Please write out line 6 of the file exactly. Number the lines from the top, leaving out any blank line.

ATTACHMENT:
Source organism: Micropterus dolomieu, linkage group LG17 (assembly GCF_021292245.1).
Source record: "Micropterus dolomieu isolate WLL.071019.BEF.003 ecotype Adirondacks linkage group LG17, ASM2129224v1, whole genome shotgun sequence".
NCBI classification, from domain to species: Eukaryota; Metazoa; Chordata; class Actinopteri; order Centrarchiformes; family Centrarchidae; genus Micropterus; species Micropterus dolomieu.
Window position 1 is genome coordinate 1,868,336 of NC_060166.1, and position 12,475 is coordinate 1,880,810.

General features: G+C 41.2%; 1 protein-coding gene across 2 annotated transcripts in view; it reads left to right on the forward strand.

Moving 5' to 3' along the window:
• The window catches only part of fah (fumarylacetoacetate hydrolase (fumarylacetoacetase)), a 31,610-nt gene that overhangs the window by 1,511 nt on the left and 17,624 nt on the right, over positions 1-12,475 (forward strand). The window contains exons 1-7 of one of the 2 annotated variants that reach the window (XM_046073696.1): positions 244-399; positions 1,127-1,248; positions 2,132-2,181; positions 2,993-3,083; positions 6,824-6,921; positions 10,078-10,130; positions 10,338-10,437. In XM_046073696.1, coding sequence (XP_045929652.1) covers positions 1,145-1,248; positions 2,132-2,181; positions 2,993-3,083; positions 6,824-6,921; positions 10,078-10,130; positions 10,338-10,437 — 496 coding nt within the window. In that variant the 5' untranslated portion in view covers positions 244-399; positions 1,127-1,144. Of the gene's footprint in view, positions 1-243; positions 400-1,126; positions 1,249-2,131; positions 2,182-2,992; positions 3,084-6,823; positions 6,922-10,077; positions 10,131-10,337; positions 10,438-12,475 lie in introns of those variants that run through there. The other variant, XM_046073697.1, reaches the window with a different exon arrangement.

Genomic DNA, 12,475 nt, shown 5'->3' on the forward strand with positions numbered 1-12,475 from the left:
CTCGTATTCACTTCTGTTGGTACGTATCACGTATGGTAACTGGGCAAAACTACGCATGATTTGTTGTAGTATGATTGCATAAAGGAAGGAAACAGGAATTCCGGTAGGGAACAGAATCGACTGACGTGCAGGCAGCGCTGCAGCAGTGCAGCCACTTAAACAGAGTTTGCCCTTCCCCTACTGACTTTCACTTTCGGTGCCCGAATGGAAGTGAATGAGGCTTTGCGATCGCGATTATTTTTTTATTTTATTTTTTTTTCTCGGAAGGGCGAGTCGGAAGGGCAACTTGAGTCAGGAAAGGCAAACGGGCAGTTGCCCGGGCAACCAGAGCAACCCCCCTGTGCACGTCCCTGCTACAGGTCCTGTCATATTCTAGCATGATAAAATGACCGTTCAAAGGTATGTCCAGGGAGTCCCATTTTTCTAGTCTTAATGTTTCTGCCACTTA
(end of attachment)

Moving 5' to 3' along the window: